How It’s Done: Arranging the Perfect Bedroom

As the place where we begin each day and recharge for the next, we crave a haven from the hustle and bustle of the outside world. At the same time, a bedroom has to be as practical as it is pretty—skimp on storage or ignore the lighting, and your “retreat” could quickly resemble a launderette.


It’s a tall order, we know. That’s why we asked Anne White, our Home Stylist, for some tips on mastering the delicate balancing act between form and function. “We spend a lot of time in our bedrooms,” says Anne. “If there’s a space that deserves a little extra thoughtfulness and attention, it’s this one.”

Finesse your floor plan

When considering your bedroom layout, begin with your bed—as the room’s largest piece of furniture, it should dictate where everything else falls into place. So, where should you place said bed? It’s a simple question with a number of not-so-simple answers. According to the principles of feng shui, for ideal sleep, your bed should be pushed against the room’s main wall and facing east or west. Some schools of interior design advocate for free-standing “island” bed layouts to create a feeling of lightness. A 2010 psychology study found that people felt most secure and relaxed when they could easily view the door while lying down. However, in Russia, it’s considered bad luck to sleep with your feet towards the door.

Anne’s advice? Ignore the “rules” and make the most of your space. “Ideally, if you walk into the room, you want to see the full bed, not the side—this creates a nice, open flow,” she says. “But depending on the size and shape of your room, this might not be possible. Just make sure you position the bed far enough from the door that you won’t be walking into it.”


Curate calmness

Whether you’re unwinding from a busy day or preparing for another, there’s nothing like a calming, peaceful bedroom. Take some time to think about what makes you go “ahhh,” then choose bedding and décor accordingly. “You want to love your bedding, but just as importantly, you want it to make you feel relaxed and ready for sleep,” says Anne. “Personally, I prefer all-white bedding, but if colour and pattern are soothing to you, make sure your bedding incorporates those.”

The same goes for décor. If clutter tends to make you anxious, consider minimalist accents in your bedroom. Feel most inspired when surrounded by beautiful objects? Curate a handful of meaningful vignettes. When it comes to art, Anne recommends hanging a statement piece over the bed. Not only will it provide a nice anchor for the space, but it will be out of your sight line as you fall asleep and wake up—two times of day when you want to avoid flooding your brain with extra information.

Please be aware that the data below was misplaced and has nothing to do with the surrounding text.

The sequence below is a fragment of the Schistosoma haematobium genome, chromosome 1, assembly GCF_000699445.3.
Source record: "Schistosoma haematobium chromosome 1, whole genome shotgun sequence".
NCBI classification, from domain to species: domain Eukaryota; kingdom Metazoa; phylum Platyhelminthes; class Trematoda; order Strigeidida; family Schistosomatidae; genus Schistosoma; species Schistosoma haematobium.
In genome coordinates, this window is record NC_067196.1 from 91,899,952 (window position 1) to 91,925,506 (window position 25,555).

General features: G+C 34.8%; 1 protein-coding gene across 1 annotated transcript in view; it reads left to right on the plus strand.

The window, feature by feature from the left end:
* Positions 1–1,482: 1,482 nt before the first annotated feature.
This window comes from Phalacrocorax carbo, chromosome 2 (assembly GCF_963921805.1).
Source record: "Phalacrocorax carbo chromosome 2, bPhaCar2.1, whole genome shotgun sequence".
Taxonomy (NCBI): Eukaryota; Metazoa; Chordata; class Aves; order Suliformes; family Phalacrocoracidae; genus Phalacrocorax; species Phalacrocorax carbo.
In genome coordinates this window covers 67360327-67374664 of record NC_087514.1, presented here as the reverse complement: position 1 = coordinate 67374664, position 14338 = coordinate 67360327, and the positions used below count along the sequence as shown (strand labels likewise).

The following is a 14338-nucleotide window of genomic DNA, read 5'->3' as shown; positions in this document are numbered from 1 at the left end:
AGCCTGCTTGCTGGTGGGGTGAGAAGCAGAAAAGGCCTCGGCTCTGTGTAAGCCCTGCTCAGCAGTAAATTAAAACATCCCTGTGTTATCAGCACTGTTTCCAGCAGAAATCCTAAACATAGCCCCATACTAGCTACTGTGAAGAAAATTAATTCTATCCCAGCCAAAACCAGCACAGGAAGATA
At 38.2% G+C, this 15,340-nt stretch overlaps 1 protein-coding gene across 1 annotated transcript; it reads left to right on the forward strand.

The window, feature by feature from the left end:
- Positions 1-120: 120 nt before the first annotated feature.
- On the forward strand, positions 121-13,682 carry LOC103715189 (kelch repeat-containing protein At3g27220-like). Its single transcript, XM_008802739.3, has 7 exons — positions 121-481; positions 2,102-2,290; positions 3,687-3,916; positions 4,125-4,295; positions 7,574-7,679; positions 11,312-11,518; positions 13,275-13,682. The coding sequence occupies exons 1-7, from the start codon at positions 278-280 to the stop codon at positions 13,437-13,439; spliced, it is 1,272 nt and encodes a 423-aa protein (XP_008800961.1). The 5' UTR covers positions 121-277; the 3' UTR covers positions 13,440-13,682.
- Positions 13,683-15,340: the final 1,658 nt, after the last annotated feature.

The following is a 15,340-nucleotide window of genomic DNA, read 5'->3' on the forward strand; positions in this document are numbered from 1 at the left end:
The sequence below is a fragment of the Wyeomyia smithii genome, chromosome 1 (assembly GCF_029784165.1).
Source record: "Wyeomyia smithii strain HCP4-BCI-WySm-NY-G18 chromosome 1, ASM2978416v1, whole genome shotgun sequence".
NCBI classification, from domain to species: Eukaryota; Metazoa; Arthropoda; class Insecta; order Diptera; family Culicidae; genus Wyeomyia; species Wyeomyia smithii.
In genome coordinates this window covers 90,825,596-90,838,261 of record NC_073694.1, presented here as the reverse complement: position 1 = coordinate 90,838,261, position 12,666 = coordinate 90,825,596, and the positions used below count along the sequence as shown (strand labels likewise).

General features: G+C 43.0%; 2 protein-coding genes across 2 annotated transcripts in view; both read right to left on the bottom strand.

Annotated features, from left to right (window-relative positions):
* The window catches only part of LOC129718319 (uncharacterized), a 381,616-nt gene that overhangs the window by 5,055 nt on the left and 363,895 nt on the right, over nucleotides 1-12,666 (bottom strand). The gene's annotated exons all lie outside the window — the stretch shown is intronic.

Light for your life

Your bedroom serves many different purposes—and each needs a different type of lighting. “When choosing your lighting, think about your daily routine,” says Anne. “Do you like to read before going to bed? If so, you’ll want a brighter directional lamp as opposed to softer bedside lighting. Consider where you get dressed, where you put your makeup on, and what time you like to start your day. Then layer in different lighting options accordingly.”

You’ll also want to keep your room’s natural light in mind. Late sleepers may prefer heavier curtains with a black-out lining that blocks the light, while early risers could benefit from more sheer styles that welcome the day while still offering privacy.


Be storage savvy

We’re unapologetic fans of statement furniture. But as much as we love a gorgeous hand-carved armoire the most important thing about bedroom furniture is that it efficiently stores your belongings.

“When selecting bedroom furniture, take inventory of what you need to store, and where you need it,” says Anne. “If you’re the type of person who likes a lot of things by their bedside, you’ll want a nightstand with drawers so you don’t wake up to clutter. If you wear a lot of knits, budget in plenty of drawer space. Think function first here, then form.”


Go green

“The one thing I recommend for every bedroom, no matter the layout or style, is a plant,” says Anne. “They’re good for the energy of the room, and they’re good for you.”

In addition to improving air quality, plants have been shown to lower heart rates and blood pressure, decrease stress levels, and increase alertness. For added aromatherapeutic benefits, consider a fragrant lavender or jasmine plant—both scents have been linked to deeper, more restful sleep.

One thing to keep in mind: unlike other décor, houseplants need more than an occasional dusting to look their best. Before selecting one, research what types of plants will thrive in your bedroom’s unique climate. If your north-facing room doesn’t receive much natural light, for example, you’ll want to skip sun-worshipping succulents. Prefer a cool room? That tropical orchid may not be your ideal roommate.

Reflect on your mirror

For a small investment that makes a big difference, consider upgrading your mirror. Details separate nice rooms from well-designed rooms.

“A big, beautiful mirror adds a lot of elegance,” says Anne. “It’s something you’ll always use and need, and it can be a great focal point. Choose one with a gorgeous frame, and it can double as a piece of art you’re unlikely to grow tired of.”

Feeling inspired? Start your renovation by shopping bedding here.